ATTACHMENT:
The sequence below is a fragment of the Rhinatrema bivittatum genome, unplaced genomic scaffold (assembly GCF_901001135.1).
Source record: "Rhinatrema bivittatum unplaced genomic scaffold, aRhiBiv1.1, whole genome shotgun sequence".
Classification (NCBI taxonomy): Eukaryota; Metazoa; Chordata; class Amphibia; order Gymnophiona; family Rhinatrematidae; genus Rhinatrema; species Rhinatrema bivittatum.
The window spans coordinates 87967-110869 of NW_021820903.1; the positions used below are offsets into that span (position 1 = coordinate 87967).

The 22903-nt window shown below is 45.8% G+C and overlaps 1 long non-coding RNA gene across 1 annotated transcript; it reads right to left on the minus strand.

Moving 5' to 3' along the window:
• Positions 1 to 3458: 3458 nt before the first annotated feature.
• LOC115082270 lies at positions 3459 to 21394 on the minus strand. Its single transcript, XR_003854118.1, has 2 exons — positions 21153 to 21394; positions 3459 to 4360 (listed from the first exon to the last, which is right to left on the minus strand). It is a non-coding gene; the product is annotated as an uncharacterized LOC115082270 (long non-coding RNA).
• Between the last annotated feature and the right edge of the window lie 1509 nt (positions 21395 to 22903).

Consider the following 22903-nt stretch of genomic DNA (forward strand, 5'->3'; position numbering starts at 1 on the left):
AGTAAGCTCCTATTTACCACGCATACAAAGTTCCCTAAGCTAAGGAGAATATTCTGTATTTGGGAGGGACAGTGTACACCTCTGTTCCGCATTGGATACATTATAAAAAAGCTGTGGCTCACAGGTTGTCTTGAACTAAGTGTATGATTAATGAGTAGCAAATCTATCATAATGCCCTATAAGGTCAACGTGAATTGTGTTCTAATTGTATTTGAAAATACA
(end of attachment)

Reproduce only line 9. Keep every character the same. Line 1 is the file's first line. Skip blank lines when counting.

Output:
• Between the last annotated feature and the right edge of the window lie 1509 nt (positions 21395 to 22903).